02 Operational: Budget-Building. Chuck Spinney calls this the plans/reality mismatch, but in the absence of an intelligence community (IC) actually capable of evaluating all threats, programs, and costs (true cost economics), and given the corruption of both past Presidents and past Congresses all too willing to borrow ever-increasing amounts of money (which is unconstitutional) for ever-decreasing capabilities, what this really is an alternative to competition for promotion – instead of fighting for promotion within a closed system where you are either promoted or retired (or fired), the game is to build the budget, hire more people, and create for yourself endless promotional opportunities. As Bob Gates himself has pointed out, no one in Washington gets fired for incompetence. They do get promoted if they can build their budget and hire more incompetents. Expensive solutions that require more hiring and more spending, whether they work or not, are the preferred objective for any aspiring chain of command seeking to promote itself without having to compete for otherwise limited jobs.
03 Tactical & Technical: Cult of Secrecy & Covert Operations. I nearly fell out of my chair when I read on page 159 of Clapper’s book the following sentence:
I always cautioned the president and secretaries that intelligence work was about acquiring and assessing foreign secrets, not predicting events or reading minds.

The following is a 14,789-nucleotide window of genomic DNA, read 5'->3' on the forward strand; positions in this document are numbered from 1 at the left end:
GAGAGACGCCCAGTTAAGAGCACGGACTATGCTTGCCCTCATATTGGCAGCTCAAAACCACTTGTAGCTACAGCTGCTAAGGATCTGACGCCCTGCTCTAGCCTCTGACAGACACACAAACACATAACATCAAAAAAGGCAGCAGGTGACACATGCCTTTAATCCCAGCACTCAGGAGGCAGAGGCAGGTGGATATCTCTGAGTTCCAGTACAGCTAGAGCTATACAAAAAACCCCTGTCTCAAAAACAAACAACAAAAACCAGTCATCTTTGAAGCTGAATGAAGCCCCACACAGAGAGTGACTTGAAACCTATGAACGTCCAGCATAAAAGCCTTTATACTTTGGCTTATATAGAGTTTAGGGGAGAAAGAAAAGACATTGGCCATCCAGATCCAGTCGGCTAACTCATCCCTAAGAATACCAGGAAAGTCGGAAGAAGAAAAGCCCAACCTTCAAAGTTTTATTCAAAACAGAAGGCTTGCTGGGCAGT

This is a blatant misrepresentation of the craft of intelligence. Intelligence is about decision-support – the outputs, most of which can be unclassified – not about secret collection, processing, and analysis, a tiny fraction of the totality of threat, policy, and cost information. Intelligence is also, as my colleague Bill Binney has reminded me, about predicting “intentions and capabilities.” I agree with Bill when he concludes that Clapper went along with the prevailing pathologies (as did Mike Hayden) and misdirected secret intelligence toward excessive spending on technical collection and mass storage while neglecting human collection, processing, analysis, and actually producing useful decision-support.
What is really at issue here is not Clapper’s intelligence and integrity – both are adequate but insufficient to the challenges he faced – but rather that secret intelligence as it is now mis-managed is very expensive (both profitable and wasteful) and totally lacking in accountability. It is a private playpen, at taxpayer expense, for an extremely incestuous (relatively small) group of senior executives (government employees), contracting executives (generally former government employees), and their bankers. Open Source Intelligence (OSINT), for which I have been the primary proponent since 1988, is very inexpensive and can answer almost all questions for all levels of government decision-making, while generally eradicating corruption and waste with transparent overt counterintelligence.